The laissez faire is an economic doctrine that opposes governmental regulation of or interference in commerce beyond the minimum necessary for a free-enterprise system to operate according to its own economic laws. From the years of 1865 to 1900, the United States government clearly violated and interrupted the principles of the laissez faire through railroad land grants, control of interstate commerce, and antitrust activities.
During the 1800's, the federal government issued railroad land grants while the dispersing tax money, which was encouraged by the idea of laissez faire. Land grants were awarded to companies who were willing to build railroads in uninhabited areas. This way, instead of the government constructing railroads, the government would reward these companies financially if they would build railroads in specific areas. The national government would reward the companies financially mostly through land grants, but also through federal subsidies and cash grants. The national government did what's best for the people by allowing economic growth in areas that were not economically attractive.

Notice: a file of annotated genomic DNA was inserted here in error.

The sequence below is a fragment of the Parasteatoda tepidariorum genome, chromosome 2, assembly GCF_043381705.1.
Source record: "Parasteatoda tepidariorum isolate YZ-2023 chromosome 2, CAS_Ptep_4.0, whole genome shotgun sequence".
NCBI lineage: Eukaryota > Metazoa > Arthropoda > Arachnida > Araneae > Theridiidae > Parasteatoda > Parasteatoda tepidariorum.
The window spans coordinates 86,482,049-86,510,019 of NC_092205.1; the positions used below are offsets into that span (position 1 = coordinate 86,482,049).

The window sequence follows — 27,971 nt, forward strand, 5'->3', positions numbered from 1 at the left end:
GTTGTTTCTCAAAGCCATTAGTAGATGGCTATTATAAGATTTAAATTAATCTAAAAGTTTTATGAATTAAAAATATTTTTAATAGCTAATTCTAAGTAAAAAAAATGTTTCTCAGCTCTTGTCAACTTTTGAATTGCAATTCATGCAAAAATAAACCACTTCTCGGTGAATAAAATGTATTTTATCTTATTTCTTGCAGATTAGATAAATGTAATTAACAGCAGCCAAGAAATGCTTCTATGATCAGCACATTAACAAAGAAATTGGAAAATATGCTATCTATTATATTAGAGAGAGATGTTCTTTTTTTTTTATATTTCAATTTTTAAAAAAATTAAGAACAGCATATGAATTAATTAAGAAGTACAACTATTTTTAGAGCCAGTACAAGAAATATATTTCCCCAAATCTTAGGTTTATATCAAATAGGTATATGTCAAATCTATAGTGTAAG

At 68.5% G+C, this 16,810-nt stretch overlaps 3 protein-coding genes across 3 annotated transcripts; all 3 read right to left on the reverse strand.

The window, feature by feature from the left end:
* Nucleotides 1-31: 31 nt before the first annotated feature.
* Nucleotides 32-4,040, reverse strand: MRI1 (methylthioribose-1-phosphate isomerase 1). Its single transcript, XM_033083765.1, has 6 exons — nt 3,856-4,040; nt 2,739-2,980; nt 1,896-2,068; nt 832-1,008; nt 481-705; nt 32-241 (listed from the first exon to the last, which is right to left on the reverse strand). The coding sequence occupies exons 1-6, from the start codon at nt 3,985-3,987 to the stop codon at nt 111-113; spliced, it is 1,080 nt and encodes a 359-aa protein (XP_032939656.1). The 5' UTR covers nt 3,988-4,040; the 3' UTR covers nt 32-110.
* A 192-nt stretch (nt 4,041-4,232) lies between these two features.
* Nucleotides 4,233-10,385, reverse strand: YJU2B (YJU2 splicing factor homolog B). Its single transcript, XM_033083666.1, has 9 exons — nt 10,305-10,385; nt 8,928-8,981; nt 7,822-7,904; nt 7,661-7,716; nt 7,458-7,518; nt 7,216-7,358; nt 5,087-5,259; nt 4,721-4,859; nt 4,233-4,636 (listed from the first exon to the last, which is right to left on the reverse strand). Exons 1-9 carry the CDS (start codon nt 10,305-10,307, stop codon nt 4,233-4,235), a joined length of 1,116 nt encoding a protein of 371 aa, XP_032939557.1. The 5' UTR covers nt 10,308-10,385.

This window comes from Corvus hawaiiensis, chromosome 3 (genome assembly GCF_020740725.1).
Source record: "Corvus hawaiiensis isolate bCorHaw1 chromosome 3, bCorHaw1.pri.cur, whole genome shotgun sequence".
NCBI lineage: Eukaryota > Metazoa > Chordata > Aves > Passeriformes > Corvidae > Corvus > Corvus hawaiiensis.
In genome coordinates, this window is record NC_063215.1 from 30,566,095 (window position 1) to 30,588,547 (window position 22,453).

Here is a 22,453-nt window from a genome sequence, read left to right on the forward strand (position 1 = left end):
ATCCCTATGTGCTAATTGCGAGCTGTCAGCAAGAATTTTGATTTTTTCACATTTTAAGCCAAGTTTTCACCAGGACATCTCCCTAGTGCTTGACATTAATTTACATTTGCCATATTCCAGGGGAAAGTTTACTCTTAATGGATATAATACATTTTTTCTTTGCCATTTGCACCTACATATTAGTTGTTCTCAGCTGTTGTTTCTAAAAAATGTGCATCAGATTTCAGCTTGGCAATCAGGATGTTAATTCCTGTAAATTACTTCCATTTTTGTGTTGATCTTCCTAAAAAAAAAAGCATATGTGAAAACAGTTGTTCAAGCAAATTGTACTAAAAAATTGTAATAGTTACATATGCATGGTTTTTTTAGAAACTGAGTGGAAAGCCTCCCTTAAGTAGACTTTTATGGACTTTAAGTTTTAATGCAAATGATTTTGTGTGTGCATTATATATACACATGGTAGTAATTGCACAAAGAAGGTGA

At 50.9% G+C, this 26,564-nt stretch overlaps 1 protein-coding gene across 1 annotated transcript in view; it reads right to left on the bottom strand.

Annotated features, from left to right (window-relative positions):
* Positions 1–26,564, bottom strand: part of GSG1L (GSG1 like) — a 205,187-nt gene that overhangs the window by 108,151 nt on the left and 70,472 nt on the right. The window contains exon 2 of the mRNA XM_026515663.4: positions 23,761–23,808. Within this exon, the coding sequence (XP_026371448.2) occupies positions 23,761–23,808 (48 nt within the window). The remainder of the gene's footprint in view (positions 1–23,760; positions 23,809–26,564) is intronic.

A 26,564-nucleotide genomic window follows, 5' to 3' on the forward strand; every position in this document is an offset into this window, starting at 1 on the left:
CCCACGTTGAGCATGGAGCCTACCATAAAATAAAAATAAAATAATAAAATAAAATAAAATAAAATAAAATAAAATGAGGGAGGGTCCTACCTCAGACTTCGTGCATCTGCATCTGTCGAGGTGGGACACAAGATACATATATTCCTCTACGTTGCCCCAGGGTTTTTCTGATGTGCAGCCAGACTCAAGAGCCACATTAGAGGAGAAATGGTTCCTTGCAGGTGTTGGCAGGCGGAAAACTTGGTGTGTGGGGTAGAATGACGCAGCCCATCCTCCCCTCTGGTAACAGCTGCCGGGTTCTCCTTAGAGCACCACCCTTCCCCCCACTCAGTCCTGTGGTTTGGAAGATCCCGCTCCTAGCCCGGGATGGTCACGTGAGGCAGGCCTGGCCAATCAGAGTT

The decision of the federal government to hand out economic incentives does go with the idealogy of laissez faire, even though the railroads took advantage of the land grants, the American people also did.
Since the national government was handing out large amounts of land grants, large amounts of monopolies were forming. With the monopolies came many problems including price discrimination. The railroads were privately owned, making the railroad companies almost a complete monopoly. These monopolies were viewed as harmful to the American people because they obstructed competition and the people demanded that the railroad operations be regulated. In the 1886 Wabash case, the Supreme Court ended an Illinois law outlawing long and short haul discrimination, with this case the Supreme Court established the exclusive power of Congress to regulate interstate commerce. As a...